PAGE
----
Flute players help aspiring musicians through service project

The Alpha Flute Trio made their second donation to VAC Executive Director March 30, 2012. Their last fundraiser will be on May 21, 2012, in the form of a studio recital. Photo by Aniqa Rahmen
Amidst the stressful roles of college applicant, club leaders and dedicated students, seniors Tina Wang and Leyna Craigmile are also avid musicians.
Unlike most other teenage band members, however, these seniors turn practice minutes into spare change – spare change that has amounted to more than $4,000.
This year, Wang and Craigmile formed the Alpha Flute Trio with Hickman High School senior Allison Wigger. The three study under local flute teacher Lisa Thill Franck, who teaches more than 30 students total. But they are her only seniors, and Thill Franck has helped them organize a yearlong fundraiser for the Youth Enrichment Fund at the Voluntary Action Center as part of their yearlong senior project.
“We’re involved in extracurricular activities, and we know how hard it would be if we weren’t able to afford them,” Craigmile said. “We want kids to have the same experiences.”
Some of these costs include paying for marching shoes, shorts and t-shirts, weekly private flute lessons and entrance fees for district and state level competitions. The members of the trio realized how prominent a role money played in their participation in these activities.
So far the trio has raised money through a studio-wide Flute-a-thon, the Alpha Flute Trio’s first fundraiser, and a Practice-a-thon. The group’s first event was a holiday concert followed by a lock-in at the Evangelical Free Church in Columbia, which donated its facilities “in support of the cause,” Thill Franck said. Throughout the night, the flutists participated in games, activities and mini-lessons featuring their flutes, such as an adaptation of “Duck, Duck, Goose” called “Flute, Flute, Piccolo.”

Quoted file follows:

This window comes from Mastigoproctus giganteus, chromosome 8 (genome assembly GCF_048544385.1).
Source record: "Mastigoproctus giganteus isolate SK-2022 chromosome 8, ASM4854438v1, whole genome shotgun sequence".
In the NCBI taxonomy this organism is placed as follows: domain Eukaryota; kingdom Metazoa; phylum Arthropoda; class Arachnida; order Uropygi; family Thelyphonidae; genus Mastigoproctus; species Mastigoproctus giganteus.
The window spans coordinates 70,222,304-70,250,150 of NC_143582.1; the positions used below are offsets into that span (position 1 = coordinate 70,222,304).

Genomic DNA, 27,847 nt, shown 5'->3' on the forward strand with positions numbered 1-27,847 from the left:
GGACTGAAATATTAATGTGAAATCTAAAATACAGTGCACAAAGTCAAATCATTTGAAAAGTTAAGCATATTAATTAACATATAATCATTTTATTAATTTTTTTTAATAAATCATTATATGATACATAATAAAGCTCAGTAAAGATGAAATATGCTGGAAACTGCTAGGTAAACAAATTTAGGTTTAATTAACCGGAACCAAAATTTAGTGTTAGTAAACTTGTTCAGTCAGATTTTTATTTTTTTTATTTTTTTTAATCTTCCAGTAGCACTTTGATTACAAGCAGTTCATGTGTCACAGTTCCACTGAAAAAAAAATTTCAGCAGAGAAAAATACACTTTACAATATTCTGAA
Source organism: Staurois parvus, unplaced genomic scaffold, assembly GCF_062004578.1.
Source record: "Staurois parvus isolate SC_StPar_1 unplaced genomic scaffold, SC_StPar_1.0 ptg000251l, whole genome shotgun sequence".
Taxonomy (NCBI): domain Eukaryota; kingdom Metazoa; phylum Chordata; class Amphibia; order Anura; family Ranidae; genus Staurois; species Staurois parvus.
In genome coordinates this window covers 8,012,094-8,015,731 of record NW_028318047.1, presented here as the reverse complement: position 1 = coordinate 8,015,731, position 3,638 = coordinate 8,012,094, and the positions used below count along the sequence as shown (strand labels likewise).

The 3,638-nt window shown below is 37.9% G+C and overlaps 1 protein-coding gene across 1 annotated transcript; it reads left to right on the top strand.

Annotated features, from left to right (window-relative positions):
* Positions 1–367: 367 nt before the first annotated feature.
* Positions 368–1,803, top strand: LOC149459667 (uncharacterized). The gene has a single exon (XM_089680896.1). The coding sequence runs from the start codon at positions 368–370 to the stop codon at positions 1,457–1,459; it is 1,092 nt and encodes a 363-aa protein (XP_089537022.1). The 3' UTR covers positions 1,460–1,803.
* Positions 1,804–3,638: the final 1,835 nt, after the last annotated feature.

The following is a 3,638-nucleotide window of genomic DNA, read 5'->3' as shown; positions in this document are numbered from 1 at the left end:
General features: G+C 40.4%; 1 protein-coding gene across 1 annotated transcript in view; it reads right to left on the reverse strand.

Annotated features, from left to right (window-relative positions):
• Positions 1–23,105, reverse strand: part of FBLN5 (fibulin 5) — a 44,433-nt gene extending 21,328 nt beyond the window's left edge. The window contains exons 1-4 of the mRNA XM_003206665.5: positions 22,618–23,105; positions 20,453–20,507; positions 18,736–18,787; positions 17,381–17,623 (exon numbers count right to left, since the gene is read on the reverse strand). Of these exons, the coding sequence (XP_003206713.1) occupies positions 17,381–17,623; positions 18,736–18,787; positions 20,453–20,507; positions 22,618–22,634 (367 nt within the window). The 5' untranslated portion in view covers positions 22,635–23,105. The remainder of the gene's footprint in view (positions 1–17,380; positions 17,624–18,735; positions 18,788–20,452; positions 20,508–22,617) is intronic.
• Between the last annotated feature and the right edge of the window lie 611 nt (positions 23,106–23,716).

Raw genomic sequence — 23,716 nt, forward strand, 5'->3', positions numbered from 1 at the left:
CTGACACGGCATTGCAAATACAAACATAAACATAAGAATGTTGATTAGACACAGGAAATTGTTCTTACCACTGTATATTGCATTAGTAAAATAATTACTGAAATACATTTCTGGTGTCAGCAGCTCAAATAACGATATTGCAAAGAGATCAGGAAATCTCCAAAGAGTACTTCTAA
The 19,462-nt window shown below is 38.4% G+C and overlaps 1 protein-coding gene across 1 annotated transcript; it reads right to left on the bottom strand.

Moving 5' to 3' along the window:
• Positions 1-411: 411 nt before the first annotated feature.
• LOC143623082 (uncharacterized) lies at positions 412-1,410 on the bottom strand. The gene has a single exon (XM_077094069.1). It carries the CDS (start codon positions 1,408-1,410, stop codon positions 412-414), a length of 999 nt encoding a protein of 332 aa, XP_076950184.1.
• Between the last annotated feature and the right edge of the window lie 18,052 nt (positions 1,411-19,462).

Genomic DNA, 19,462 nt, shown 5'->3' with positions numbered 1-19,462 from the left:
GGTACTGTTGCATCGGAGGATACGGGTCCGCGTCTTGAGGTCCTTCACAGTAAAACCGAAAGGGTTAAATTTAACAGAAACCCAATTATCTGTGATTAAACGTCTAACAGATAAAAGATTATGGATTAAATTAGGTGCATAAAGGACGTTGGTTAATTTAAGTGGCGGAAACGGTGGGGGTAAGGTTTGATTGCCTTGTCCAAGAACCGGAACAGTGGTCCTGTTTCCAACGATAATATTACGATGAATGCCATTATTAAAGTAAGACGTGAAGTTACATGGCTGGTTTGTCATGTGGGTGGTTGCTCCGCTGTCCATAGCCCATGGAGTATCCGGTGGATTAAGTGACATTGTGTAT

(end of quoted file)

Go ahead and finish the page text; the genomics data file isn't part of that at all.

“Most of us didn’t stay up all night,” Wigger said. “Actually, I think Lisa’s four year old daughter was the most energetic.”
Next, the trio asked the studio’s musicians to record how much they practiced for a month and to find sponsors.
The three wanted to help the community with the money the studio had raised, but they especially wanted to help others experience the joy of music, Craigmile said. They chose to donate to the Youth Enrichment Fund at the VAC, which helps local youth pay for extracurricular activities, such as athletics or lessons for music, dance and art.
“This enrichment fund is basically a fund set up to help young people do some things of an extracurricular nature that they might not be able to afford otherwise,” said Nick Foster, Executive Director of the VAC. “It’s really, really cool. It’s a lot more fun to write a check for somebody to get a football uniform so they can play football than it is to write a check for a driver’s license. The driver’s license is important. It’s just kind of fun to write the other thing.”
Last month the trio made its second donation to the VAC, which also receives money from the city and county, churches and individuals. But Foster called the donation particularly “inspirational” because of how driven the three have been to help aspiring musicians with less fortunate financial situations.
“This really came at their initiative, and they have a personal connection to how this money will be used,” Foster said. “They know the joy of music, and they want that music to be experienced by others and recognize that for some there are barriers, and sometimes those are financial.”
In less than a month, on Monday, May 21, the trio will hold its final event for the year, a recital at which the members will again “pass the plate” for donations. The recital will feature the three seniors, but will also incorporate all the members of the studio, including sixth graders who have only played for a year. It will once again be at the Evangelical Free Church.
This recital will be the culmination of the year’s fundraising efforts, Craigmile said, but Thill Franck added that it will also feature their exceptional musicianship.
“They really are some of the top players in the state of Missouri,” Thill Frank said. “The music that they’re playing is really high-end stuff.”
By Nomin-Erdene Jagdagdorj